With fixed income investment plans you know exactly what you will be paid, when and for how long, which has its obvious appeal for those looking to plan for the future and are seeking a regular and defined income. The Enhanced Income Plan from Investec has been our most popular income investment over the last few years with the current issue paying 5.28% annual income, regardless of what happens to the stock market. Since most yields on income investments are variable, this type of plan offers a unique and potentially attractive income alternative in the current climate. Capital is at risk if the FTSE falls by more than 50%.

Monthly or quarterly payments?

Another important feature of income investments is how often income is paid out. The most common payment frequencies are bi-annually, quarterly and monthly, with the more regular frequencies usually being the most popular with investors. These investments therefore provide a regular opportunity to receive an income, although different investment funds have different payment frequencies with many bond funds offering monthly income, whilst equity funds normally pay quarterly and, more rarely, twice yearly.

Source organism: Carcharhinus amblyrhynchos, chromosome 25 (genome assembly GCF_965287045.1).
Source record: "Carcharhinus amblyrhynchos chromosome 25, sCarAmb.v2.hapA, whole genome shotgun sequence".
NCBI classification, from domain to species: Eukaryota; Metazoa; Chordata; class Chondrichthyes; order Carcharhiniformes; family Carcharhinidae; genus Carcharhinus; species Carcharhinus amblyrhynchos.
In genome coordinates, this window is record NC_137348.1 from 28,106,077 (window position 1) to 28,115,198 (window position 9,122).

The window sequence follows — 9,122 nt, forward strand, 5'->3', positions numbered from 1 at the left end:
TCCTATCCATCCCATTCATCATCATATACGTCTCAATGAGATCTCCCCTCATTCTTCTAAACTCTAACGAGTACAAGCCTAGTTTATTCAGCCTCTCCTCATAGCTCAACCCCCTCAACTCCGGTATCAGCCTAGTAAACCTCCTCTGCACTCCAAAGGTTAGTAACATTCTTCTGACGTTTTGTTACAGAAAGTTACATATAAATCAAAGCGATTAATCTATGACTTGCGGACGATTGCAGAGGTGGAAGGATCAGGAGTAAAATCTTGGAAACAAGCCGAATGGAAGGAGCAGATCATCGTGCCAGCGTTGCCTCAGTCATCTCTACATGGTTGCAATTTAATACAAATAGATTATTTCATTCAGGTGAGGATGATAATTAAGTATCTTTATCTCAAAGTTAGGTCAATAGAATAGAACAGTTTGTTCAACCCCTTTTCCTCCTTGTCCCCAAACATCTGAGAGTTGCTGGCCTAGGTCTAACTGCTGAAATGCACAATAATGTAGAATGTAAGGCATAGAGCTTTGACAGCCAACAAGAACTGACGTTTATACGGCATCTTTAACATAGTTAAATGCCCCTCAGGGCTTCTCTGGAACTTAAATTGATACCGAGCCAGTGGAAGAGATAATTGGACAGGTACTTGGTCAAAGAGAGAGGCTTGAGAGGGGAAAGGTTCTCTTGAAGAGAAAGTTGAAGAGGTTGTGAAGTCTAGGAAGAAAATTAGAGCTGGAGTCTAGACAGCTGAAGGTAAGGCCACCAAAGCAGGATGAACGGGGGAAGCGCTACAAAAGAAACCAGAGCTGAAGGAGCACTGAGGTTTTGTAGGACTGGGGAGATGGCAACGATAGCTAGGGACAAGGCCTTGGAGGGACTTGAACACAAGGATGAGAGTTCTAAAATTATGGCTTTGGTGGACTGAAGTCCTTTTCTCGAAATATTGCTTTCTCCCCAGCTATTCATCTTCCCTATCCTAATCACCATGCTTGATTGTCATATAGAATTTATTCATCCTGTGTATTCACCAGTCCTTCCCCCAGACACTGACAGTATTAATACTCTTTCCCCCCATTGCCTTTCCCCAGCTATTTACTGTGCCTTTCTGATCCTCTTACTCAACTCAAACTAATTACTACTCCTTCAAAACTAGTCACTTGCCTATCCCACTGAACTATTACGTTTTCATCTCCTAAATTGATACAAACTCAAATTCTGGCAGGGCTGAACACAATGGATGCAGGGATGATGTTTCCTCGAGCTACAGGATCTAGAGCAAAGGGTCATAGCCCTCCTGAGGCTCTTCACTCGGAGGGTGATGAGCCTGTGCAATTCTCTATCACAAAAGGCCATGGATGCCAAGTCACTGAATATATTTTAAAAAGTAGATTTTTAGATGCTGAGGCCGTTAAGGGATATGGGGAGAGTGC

Investment plans normally offer monthly or quarterly payments. The Enhanced Income Plan mentioned above offers a fixed payment each month, currently at 0.44% of your initial investment, and since monthly income can be the most useful in terms of budgeting and when looking to supplement existing income, this payment frequency is often the most sought after. The FTSE Contingent Income Plan offers a potential income each quarter.

Conditional capital protection versus diversification

Conditional capital protection

Investment plans include what is known as conditional capital protection. This means that your initial capital is returned at the end of the investment term, as long as the underlying investment (for example, the FTSE 100 Index) has not fallen below a fixed percentage of its value at the start of the plan, normally 50%. This therefore offers some capital protection against a falling stock market. Your capital will be at risk if the underlying investment does fall below the defined level, in which case your initial capital will be reduced by 1% for each 1% fall, so there is the chance you could lose some or all of your initial investment.

Diversification